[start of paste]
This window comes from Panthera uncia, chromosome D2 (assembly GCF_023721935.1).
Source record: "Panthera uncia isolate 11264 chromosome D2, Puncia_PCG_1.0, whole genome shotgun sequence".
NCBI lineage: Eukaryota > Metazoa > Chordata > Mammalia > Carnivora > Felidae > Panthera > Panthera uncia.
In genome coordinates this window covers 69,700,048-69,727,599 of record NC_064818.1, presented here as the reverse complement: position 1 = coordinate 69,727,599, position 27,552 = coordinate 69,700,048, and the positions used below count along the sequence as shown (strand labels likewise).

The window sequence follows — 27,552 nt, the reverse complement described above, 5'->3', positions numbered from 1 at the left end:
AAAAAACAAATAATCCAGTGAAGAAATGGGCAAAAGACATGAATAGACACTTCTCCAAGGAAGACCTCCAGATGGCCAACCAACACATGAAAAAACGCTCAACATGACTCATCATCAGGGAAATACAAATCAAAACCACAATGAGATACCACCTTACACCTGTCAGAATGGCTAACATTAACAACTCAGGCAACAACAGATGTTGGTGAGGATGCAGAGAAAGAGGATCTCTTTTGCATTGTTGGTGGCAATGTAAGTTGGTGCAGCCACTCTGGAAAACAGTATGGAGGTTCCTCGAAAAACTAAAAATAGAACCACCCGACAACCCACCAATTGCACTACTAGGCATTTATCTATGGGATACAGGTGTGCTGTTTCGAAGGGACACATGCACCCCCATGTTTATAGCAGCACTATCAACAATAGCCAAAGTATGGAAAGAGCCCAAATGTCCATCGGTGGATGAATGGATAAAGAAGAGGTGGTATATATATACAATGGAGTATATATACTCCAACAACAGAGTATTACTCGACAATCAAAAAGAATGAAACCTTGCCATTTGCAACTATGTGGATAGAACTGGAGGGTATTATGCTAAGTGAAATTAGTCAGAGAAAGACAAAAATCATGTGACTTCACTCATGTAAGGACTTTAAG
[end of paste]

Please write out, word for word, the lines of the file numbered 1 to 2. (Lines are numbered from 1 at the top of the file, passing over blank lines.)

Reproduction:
This window comes from Panthera uncia, chromosome D2 (assembly GCF_023721935.1).
Source record: "Panthera uncia isolate 11264 chromosome D2, Puncia_PCG_1.0, whole genome shotgun sequence".